Another negative that is often cited for data centres is water consumption, which is a is a major issue. According to a report in the Business Post, in planning documents for Amazon’s network of data centres in Dublin, permission was sought for a facility in Dublin 17 where it could use 296,000 litres of water a day, with another on Belgard Road using 319,680 litres per day, and a site in Blanchardstown using 328,800 litres per day. These are high figures, no matter which way they are looked at, but putting them in context, 1 litre of beer, on average takes 60 litres of water to produce. At Diageo’s St Jame’s Gate facility, the main brew house produces 720 million litres of stout, ales and other beers, a year. By the previous ratio that requires some 118 million litres of water per day, versus the Amazon total for its Dublin network of sites of less than 1 million litres per day. Nonetheless, this is something the industry has to address, and inline with sustainability commitments, reduce.
Another major question raised is the economic value of data centres in Ireland. While the direct investment benefits are often cited, the longer-term benefits are harder to quantify.
The Host in Ireland Bi-Annual Report for 2021 reports an expected construction investment of around €1.3 billion for 2022, following €1.25 billion in 2021, and more than €1.1 billion in 2020. Added to this is the fact that the energy and water consumption figures reflect massive income for the respective utilities.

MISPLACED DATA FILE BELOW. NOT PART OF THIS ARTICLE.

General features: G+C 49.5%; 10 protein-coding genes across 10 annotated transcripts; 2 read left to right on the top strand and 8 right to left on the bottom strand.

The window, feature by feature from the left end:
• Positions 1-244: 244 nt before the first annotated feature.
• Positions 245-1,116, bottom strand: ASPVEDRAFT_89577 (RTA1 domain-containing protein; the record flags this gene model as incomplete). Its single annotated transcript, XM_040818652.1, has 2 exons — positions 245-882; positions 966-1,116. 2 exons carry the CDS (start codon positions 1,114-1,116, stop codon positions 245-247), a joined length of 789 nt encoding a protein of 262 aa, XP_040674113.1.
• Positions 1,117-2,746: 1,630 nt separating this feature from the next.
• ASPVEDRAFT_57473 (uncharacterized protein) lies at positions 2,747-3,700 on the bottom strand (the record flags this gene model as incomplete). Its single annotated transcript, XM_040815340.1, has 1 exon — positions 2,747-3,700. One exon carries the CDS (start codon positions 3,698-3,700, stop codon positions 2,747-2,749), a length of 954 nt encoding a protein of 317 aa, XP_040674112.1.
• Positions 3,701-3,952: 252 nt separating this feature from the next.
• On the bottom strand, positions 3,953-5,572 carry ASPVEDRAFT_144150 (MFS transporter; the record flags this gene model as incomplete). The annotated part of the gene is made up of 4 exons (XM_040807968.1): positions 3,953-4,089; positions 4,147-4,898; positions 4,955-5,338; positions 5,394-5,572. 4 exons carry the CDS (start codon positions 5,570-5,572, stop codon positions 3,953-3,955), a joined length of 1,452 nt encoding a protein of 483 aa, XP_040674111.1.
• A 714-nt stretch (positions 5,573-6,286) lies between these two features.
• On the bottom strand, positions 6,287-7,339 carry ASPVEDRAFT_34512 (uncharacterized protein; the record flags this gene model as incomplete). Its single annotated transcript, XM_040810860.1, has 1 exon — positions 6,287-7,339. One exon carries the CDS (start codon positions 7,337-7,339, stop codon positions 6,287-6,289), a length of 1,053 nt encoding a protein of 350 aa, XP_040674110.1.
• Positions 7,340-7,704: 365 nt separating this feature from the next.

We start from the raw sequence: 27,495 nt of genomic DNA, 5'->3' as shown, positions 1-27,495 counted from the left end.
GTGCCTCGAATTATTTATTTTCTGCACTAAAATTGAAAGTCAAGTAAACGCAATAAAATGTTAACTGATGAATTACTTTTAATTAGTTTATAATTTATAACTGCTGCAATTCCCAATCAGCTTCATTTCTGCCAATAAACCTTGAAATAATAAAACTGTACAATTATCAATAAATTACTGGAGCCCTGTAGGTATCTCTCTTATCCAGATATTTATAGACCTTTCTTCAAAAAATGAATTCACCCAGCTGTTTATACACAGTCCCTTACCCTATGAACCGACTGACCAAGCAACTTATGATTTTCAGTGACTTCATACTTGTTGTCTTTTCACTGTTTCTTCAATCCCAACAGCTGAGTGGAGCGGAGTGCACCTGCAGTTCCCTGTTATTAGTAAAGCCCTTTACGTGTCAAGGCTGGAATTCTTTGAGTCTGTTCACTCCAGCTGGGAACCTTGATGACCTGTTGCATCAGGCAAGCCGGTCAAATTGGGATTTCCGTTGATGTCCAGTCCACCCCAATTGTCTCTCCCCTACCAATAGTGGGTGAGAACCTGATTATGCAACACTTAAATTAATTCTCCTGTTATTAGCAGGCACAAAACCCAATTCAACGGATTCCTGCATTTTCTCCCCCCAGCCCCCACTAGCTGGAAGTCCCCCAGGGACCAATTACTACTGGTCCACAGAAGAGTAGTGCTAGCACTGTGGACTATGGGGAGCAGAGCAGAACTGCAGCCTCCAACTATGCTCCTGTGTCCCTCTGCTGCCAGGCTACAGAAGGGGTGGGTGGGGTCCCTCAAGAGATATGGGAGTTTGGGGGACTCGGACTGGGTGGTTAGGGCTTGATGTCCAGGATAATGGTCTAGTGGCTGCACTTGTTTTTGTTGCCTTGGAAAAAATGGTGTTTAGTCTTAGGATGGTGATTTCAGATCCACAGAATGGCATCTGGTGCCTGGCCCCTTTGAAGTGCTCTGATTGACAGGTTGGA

Beyond that, the effects are less tangible. A Copenhagen Economics report from 2018 found that when considering the direct, indirect and induced effects of data building and operation, Google’s investments in the data centres and supporting infrastructure, has a supported economic impact of €5.4 billion in GDP cumulatively over the period 2007-2017. Direct effects are mainly construction spend and jobs, while indirect is the knock-on of that spend going into the wider economy through suppliers and partners. Induced benefits are the benefits of spend from the likes of employee wages.
However, this is not the full story.
Ireland has a breakdown of nearly three quarters (73.9%) hyperscale data centres, versus wholesale, colocation and private data centres. The hyperscale are the Google, Amazon, Facebook, Microsoft, et al, facilities. The rest are the providers of hosting and data services direct to customers.
These smaller data centres, though only relatively speaking, are the ones that host everything from the local shop’s ecommerce site to banks, financial institutions, and other multinational companies. These facilities can be thought of as the modern equivalent of 70s and 80s industrial or trading estates, where businesses of all sizes can have a digital presence. Proximity to such services is still of benefit, in encouraging the development of digital services, especially in the small to medium enterprise space, as providers often engage in consultancy and partnership with clients to develop their digital capabilities. Local availability, with local knowledge and market knowledge has a powerful effect to enable SMEs to access and exploit the digital economy.
Government initiatives such as the Trading Online Voucher Scheme reflect the importance of a digital presence for smaller Irish businesses, which are reliant on a digital infrastructure provided by the data centre estate.
However, this stems from just 25% or so of the data centre estate, what of the rest? Apart from the major income of the utilities and the construction investment, there are other side benefits. There is a phenomenon in economics called the cluster effect. It is where one industry, successfully operating in a geography attracts others. IBM came to Ireland in 1956, Microsoft in 1985, and Intel in 1989. Now, there is also Google, Meta, Twitter, TikTok, Slack, and many more. As each such company invests and develops here, the gravity effect attracts more investment from each, as well as more internationally.